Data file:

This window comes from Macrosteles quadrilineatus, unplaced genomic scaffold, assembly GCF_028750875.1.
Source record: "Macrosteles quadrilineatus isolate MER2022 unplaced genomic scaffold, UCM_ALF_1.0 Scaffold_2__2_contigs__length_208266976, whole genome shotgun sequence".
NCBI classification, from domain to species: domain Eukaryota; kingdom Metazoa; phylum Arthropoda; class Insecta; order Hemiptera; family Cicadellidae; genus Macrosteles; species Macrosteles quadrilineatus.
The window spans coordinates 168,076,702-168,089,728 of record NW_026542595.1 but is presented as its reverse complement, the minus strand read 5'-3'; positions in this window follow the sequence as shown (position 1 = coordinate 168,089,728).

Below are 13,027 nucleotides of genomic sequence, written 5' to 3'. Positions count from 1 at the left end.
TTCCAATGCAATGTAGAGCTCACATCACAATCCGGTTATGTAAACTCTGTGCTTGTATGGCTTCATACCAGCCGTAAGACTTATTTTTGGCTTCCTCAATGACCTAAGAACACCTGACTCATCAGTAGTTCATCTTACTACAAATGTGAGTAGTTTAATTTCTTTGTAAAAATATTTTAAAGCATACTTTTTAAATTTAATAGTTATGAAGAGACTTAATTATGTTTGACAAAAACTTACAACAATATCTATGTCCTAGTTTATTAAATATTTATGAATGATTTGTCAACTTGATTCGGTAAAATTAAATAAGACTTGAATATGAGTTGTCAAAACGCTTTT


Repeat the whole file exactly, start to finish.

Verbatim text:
This window comes from Macrosteles quadrilineatus, unplaced genomic scaffold, assembly GCF_028750875.1.
Source record: "Macrosteles quadrilineatus isolate MER2022 unplaced genomic scaffold, UCM_ALF_1.0 Scaffold_2__2_contigs__length_208266976, whole genome shotgun sequence".
NCBI classification, from domain to species: domain Eukaryota; kingdom Metazoa; phylum Arthropoda; class Insecta; order Hemiptera; family Cicadellidae; genus Macrosteles; species Macrosteles quadrilineatus.
The window spans coordinates 168,076,702-168,089,728 of record NW_026542595.1 but is presented as its reverse complement, the minus strand read 5'-3'; positions in this window follow the sequence as shown (position 1 = coordinate 168,089,728).

Below are 13,027 nucleotides of genomic sequence, written 5' to 3'. Positions count from 1 at the left end.
TTCCAATGCAATGTAGAGCTCACATCACAATCCGGTTATGTAAACTCTGTGCTTGTATGGCTTCATACCAGCCGTAAGACTTATTTTTGGCTTCCTCAATGACCTAAGAACACCTGACTCATCAGTAGTTCATCTTACTACAAATGTGAGTAGTTTAATTTCTTTGTAAAAATATTTTAAAGCATACTTTTTAAATTTAATAGTTATGAAGAGACTTAATTATGTTTGACAAAAACTTACAACAATATCTATGTCCTAGTTTATTAAATATTTATGAATGATTTGTCAACTTGATTCGGTAAAATTAAATAAGACTTGAATATGAGTTGTCAAAACGCTTTT